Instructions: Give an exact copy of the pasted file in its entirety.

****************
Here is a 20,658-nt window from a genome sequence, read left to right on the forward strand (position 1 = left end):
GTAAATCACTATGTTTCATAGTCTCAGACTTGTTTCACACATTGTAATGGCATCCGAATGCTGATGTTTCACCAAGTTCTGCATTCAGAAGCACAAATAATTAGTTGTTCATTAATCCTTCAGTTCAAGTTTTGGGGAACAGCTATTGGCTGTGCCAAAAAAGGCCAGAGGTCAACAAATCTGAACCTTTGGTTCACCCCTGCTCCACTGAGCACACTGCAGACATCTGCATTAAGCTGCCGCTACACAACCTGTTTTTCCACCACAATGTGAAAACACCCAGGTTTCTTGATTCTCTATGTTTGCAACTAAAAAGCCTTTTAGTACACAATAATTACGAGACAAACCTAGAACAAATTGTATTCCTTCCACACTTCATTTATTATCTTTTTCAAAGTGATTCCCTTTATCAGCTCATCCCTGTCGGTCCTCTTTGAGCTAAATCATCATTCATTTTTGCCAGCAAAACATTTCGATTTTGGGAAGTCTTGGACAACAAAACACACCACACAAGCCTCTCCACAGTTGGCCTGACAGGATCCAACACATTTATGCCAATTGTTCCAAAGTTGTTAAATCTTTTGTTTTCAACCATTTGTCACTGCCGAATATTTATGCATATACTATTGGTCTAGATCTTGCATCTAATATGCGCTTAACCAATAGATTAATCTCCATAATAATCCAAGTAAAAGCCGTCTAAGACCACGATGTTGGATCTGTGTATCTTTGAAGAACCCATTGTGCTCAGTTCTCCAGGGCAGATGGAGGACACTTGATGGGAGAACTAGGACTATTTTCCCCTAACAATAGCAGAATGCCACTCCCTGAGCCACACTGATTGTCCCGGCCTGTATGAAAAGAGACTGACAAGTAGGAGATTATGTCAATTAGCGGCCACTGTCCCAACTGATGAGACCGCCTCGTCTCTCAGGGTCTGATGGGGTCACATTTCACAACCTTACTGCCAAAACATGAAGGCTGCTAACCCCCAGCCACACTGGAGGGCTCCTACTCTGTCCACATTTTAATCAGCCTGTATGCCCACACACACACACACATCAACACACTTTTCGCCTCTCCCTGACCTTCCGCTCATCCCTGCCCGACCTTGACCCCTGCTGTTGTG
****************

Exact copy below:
Here is a 20,658-nt window from a genome sequence, read left to right on the forward strand (position 1 = left end):
GTAAATCACTATGTTTCATAGTCTCAGACTTGTTTCACACATTGTAATGGCATCCGAATGCTGATGTTTCACCAAGTTCTGCATTCAGAAGCACAAATAATTAGTTGTTCATTAATCCTTCAGTTCAAGTTTTGGGGAACAGCTATTGGCTGTGCCAAAAAAGGCCAGAGGTCAACAAATCTGAACCTTTGGTTCACCCCTGCTCCACTGAGCACACTGCAGACATCTGCATTAAGCTGCCGCTACACAACCTGTTTTTCCACCACAATGTGAAAACACCCAGGTTTCTTGATTCTCTATGTTTGCAACTAAAAAGCCTTTTAGTACACAATAATTACGAGACAAACCTAGAACAAATTGTATTCCTTCCACACTTCATTTATTATCTTTTTCAAAGTGATTCCCTTTATCAGCTCATCCCTGTCGGTCCTCTTTGAGCTAAATCATCATTCATTTTTGCCAGCAAAACATTTCGATTTTGGGAAGTCTTGGACAACAAAACACACCACACAAGCCTCTCCACAGTTGGCCTGACAGGATCCAACACATTTATGCCAATTGTTCCAAAGTTGTTAAATCTTTTGTTTTCAACCATTTGTCACTGCCGAATATTTATGCATATACTATTGGTCTAGATCTTGCATCTAATATGCGCTTAACCAATAGATTAATCTCCATAATAATCCAAGTAAAAGCCGTCTAAGACCACGATGTTGGATCTGTGTATCTTTGAAGAACCCATTGTGCTCAGTTCTCCAGGGCAGATGGAGGACACTTGATGGGAGAACTAGGACTATTTTCCCCTAACAATAGCAGAATGCCACTCCCTGAGCCACACTGATTGTCCCGGCCTGTATGAAAAGAGACTGACAAGTAGGAGATTATGTCAATTAGCGGCCACTGTCCCAACTGATGAGACCGCCTCGTCTCTCAGGGTCTGATGGGGTCACATTTCACAACCTTACTGCCAAAACATGAAGGCTGCTAACCCCCAGCCACACTGGAGGGCTCCTACTCTGTCCACATTTTAATCAGCCTGTATGCCCACACACACACACACATCAACACACTTTTCGCCTCTCCCTGACCTTCCGCTCATCCCTGCCCGACCTTGACCCCTGCTGTTGTG